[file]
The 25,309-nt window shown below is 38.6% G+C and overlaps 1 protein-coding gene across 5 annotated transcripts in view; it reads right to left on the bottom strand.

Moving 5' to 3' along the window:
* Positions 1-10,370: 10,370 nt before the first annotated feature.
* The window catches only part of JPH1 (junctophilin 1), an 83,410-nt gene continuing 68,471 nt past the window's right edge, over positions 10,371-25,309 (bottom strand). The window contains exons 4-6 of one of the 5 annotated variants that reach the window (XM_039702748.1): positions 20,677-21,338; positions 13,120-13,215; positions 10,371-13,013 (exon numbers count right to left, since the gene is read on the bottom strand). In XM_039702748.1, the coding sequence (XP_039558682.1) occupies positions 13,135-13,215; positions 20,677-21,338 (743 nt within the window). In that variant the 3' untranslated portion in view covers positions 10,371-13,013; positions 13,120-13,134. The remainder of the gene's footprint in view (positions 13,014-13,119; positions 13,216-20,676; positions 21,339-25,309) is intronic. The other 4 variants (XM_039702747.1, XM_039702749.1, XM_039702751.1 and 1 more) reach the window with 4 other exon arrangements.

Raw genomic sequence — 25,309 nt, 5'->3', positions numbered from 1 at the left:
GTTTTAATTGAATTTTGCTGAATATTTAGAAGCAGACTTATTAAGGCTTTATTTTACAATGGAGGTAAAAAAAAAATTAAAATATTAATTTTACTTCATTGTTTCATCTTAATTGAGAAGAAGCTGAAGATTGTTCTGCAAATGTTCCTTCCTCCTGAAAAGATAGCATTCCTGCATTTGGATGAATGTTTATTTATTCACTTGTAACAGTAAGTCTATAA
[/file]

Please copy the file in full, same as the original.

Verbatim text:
The 25,309-nt window shown below is 38.6% G+C and overlaps 1 protein-coding gene across 5 annotated transcripts in view; it reads right to left on the bottom strand.

Moving 5' to 3' along the window:
* Positions 1-10,370: 10,370 nt before the first annotated feature.
* The window catches only part of JPH1 (junctophilin 1), an 83,410-nt gene continuing 68,471 nt past the window's right edge, over positions 10,371-25,309 (bottom strand). The window contains exons 4-6 of one of the 5 annotated variants that reach the window (XM_039702748.1): positions 20,677-21,338; positions 13,120-13,215; positions 10,371-13,013 (exon numbers count right to left, since the gene is read on the bottom strand). In XM_039702748.1, the coding sequence (XP_039558682.1) occupies positions 13,135-13,215; positions 20,677-21,338 (743 nt within the window). In that variant the 3' untranslated portion in view covers positions 10,371-13,013; positions 13,120-13,134. The remainder of the gene's footprint in view (positions 13,014-13,119; positions 13,216-20,676; positions 21,339-25,309) is intronic. The other 4 variants (XM_039702747.1, XM_039702749.1, XM_039702751.1 and 1 more) reach the window with 4 other exon arrangements.

Raw genomic sequence — 25,309 nt, 5'->3', positions numbered from 1 at the left:
GTTTTAATTGAATTTTGCTGAATATTTAGAAGCAGACTTATTAAGGCTTTATTTTACAATGGAGGTAAAAAAAAAATTAAAATATTAATTTTACTTCATTGTTTCATCTTAATTGAGAAGAAGCTGAAGATTGTTCTGCAAATGTTCCTTCCTCCTGAAAAGATAGCATTCCTGCATTTGGATGAATGTTTATTTATTCACTTGTAACAGTAAGTCTATAA